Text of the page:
This was stupid.
The demand had come, quite literally, out of nowhere. In fact, the good detective didn't know John was home that afternoon. Sherlock had decided that dissecting a cow's stomach in the kitchen sink, despite the presence of John's leftovers, was a good idea. The doctor entered the kitchen to complain about yet another burnt hole in the carpet—not to mention a ferret running loose in the bathroom—when he noticed the bull's blood on his pasta.
"That's it," he said, slamming down his newspaper and grabbing the knife out of Sherlock's hand. "You're learning how to drive."
Sherlock wasn't sure what the connection was between his "bad" behavior and this punishment; apparently, he deduced later, John wanted him to learn the trade, and guilt was not above his persuasion techniques.
Not that Sherlock felt guilty about any of it. It was all for science. John knew that.
He'd been able to delay the training for two weeks; now, though, John had promised him a relaxing trip to the morgue for more riding crop experiments. Liar. He drove instead to an abandoned parking lot several miles out of London.
"We don't need this car," he whined as John switched seats with him.
John glared. "I'm tired of paying cab fare. We're doing well; we can afford the luxury for now." Somewhere along the way, the men's bank accounts merged. Probably, John thought, because Sherlock didn't want to waste time with bills and paperwork. The good doctor rarely splurged, but when he did, he splurged on a black SUV with tinted windows and a license plate that read "221B."
Sherlock snarled, failing to see the luxury in such items. Cars required money, yes, but more importantly they were time consuming. He didn't want to fill the gas tank or…well, what else did one do with a car? He wasn't sure, but he didn't want to find out.
"The pedal to your right is the brake," John explained, ignoring the looks and sounds flung his way. "The one next to it is the accelerator. Got it? Buckle up first, now. You know better."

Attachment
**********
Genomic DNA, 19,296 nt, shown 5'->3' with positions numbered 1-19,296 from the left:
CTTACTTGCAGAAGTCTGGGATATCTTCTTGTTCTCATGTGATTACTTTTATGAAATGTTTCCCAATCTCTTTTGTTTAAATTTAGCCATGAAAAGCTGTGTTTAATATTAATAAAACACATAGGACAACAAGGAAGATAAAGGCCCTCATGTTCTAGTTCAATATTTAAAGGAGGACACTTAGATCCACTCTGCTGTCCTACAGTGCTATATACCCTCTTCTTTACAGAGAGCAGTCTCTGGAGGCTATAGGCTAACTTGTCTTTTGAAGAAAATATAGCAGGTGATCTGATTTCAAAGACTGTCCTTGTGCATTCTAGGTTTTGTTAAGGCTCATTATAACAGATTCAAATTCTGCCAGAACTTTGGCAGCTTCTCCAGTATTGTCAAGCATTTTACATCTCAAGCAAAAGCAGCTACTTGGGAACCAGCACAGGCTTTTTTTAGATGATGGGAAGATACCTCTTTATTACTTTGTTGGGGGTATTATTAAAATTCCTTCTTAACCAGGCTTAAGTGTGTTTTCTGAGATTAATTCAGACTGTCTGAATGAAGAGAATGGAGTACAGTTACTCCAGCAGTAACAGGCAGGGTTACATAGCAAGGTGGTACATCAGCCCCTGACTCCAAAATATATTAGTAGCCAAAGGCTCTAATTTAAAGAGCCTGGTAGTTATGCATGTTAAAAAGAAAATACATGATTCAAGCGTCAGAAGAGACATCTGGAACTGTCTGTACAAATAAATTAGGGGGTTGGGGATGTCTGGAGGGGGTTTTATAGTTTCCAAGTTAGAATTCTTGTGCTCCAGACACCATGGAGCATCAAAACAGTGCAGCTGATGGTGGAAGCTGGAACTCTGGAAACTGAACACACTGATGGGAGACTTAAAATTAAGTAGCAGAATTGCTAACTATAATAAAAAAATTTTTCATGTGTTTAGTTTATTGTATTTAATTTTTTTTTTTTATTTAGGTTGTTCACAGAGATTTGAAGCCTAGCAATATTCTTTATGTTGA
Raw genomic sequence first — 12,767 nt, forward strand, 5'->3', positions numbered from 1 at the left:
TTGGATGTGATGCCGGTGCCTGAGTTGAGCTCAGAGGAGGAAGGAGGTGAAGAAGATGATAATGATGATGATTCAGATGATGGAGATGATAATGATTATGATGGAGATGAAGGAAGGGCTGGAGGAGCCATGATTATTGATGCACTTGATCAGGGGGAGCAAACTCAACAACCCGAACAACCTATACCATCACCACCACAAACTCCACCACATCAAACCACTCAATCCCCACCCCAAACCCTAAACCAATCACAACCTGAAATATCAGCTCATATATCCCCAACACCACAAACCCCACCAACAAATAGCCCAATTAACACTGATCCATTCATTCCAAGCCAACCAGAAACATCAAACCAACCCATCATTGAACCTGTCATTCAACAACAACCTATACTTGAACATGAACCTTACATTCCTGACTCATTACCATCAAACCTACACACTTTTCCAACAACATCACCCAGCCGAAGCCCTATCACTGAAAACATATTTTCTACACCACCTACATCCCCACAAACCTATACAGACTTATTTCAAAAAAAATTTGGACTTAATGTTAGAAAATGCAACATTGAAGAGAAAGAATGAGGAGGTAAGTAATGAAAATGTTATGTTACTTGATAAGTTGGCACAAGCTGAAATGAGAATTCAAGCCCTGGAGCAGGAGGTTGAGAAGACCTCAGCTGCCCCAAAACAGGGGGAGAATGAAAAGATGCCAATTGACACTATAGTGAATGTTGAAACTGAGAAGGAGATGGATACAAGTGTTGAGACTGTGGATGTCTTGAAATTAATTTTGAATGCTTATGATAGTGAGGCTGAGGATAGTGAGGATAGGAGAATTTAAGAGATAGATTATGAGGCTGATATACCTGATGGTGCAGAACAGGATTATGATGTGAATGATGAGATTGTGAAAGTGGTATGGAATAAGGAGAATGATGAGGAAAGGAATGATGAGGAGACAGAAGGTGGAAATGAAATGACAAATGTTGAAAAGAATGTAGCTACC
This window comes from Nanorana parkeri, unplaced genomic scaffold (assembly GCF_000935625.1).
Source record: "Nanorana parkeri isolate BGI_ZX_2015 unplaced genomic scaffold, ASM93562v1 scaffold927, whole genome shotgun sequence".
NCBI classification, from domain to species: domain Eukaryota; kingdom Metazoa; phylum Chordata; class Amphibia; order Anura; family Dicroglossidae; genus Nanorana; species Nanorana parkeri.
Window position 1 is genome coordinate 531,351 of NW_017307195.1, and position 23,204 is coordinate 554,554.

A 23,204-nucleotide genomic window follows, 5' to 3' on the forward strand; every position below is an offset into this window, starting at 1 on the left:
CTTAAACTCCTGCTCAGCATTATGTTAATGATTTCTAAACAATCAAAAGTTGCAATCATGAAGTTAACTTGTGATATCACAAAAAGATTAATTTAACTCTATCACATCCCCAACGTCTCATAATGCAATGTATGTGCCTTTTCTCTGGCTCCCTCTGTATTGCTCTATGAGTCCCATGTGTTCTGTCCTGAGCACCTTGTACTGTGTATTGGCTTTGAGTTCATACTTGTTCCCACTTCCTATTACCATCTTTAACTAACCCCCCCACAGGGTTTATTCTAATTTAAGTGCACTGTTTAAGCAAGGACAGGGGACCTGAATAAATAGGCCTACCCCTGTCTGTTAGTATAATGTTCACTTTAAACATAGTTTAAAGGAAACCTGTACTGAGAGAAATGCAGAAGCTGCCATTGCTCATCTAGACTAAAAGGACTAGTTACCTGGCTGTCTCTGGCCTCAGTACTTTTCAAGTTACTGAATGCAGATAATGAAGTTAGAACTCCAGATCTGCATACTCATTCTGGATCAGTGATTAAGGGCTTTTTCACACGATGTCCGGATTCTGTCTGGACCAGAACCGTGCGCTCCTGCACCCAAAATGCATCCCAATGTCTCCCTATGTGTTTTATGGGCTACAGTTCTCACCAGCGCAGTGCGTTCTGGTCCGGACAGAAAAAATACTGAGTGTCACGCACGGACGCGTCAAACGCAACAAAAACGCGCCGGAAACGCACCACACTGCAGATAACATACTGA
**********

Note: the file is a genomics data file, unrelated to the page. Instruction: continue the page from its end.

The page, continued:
"John. Important stuff alone goes into my hard drive."
"A little knowledge about the solar system saved a child's life and led us to Moriarty," John snapped back. "Driving may prove just as useful."
"That's why I'm learning this? On the off-chance that someone's life is saved?"
"No, you're learning this so we save money and I don't have to be your chauffer any longer," John retorted, slightly guilt-ridden by the lie. Cab fare wasn't too dreadful and chauffeuring wasn't much different that riding alongside Sherlock; either way, he was meant to keep quiet and let the genius think. No, if John was truly honest, he would have admitted that he was afraid that Sherlock would one day need a quick escape from criminal masterminds. If his best friend died from automobile ignorance, John wouldn't know what to do with himself.
"Just give it a go," John said, leaning back in his seat. Sherlock was smart. Sixteen year-olds drove every day. It would be a short lesson.
Sherlock slammed on the accelerator. John bit his lip. "Okay, first, don't smash it down. Gentle. Second, you have to put it in drive first."
John moved the knob to the red-highlighted "D" and cleared his throat.
"Yes, of course." Sherlock released his foot from the brake and, rather timidly, touched the pedal. "Is this alright?" he asked as they inched along the parking lot.
"That'll do. See that pole up there? Try turning around it."
Sherlock raised an eyebrow. "That's all you want?"
Twenty-seven seconds later, Sherlock was avoiding eye contact and John was examining a bright yellow dent on the hood.